In 1859, he was called by the Government of the Province of Barcelona (Diputació de Barcelona) to depict the campaigns of the Spanish-Moroccan War. He went to Morocco from February to April of that year, making sketches of landscapes and battles, which he showed in Madrid and Barcelona when he returned. These would later serve him as preliminary sketches for his monumental piece, The Battle of Tetuan (La batalla de Tetuan, 1862–64, Museu Nacional d'Art de Catalunya).

 
 
Since the days of Velázquez, there had been a tradition in Spain (and throughout Europe) of memorializing battles and victories in paint. On the basis of his experiences, Fortuny was commissioned by the Council of the Province of Barcelona (Diputació de Barcelona) to paint a large canvas diorama of the capture of the camps of Muley-el-Abbas and Muley-el-Hamed by the Spanish army. He began his composition of The battle of Tetuan on a canvas 15 metres long; but, though he worked on and off on it during the next decade, he never finished it.

The greater influence of this travel on Fortuny was his subsequent fascination with the exotic themes of the world of Morocco, painting both individuals and imagined court scenes. He visited Paris in 1868 and shortly afterwards married Cecilia de Madrazo, the daughter of Federico de Madrazo, who would become curator of the Prado Museum in Madrid. Together, they had a son, Mariano Fortuny y Madrazo, who became a well-known fashion and tapestry designer. Another visit to Paris in 1870 was followed by a two years' stay at Granada, but then he returned to Rome, where he died somewhat suddenly on November 21, 1874 from an attack of tertian ague, or malaria, contracted while painting in the open air at Naples and Portici in the summer of 1874. One of his pupils was Attilio Simonetti.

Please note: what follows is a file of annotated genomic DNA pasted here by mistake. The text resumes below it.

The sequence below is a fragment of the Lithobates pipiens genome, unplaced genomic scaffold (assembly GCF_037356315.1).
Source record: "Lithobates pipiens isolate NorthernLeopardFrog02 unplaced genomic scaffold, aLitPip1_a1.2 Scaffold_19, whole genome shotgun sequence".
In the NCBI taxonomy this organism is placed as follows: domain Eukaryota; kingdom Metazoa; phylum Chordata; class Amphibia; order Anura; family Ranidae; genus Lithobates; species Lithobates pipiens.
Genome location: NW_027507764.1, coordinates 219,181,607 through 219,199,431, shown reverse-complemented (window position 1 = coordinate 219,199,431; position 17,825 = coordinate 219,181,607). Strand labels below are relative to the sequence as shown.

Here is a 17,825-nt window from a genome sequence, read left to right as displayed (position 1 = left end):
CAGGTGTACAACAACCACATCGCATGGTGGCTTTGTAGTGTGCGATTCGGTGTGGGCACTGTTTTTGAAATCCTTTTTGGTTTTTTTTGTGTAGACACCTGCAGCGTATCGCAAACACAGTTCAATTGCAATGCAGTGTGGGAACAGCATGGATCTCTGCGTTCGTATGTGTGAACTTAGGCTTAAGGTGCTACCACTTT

Legacy
Fortuny paintings are colorful, with a vivacious iridescent brushstroke that at times recalls the softness of Rococo painting but also anticipates impressionist brushwork. Fortuny's recollection of Morocco is not a costume ball, but a fierce, realistic portrait which includes bare-chested warriors. Richard Muther states:

his marvellously sensitive eye … discerned the stalls of Moorish carpet-sellers, with little figures swarming, and the rich display of woven stuffs of the East; the weary attitude of old Arabs sitting in the sun; the sombre, brooding faces of strange snake-charmers and magicians. This is no Parisian East…every one here speaks Arabic.

Fortuny often painted scenes where contemporary life had still not shaken off the epaulets and decorations of ancient traditions such as the ‘’Burial of a matador’’ and couples signing marriage contracts (La Vicaria). Each has the dazzle of bric-a-brac ornament, but as in his painting of the Judgement of the model, that painterly decorative air of Rococo and Romanticism was fading into academicism and left to confront the naked reality of the represented object. He inherited Goya's eye for the paradox of ceremony and reality.

From Wikipedia, the free encyclopedia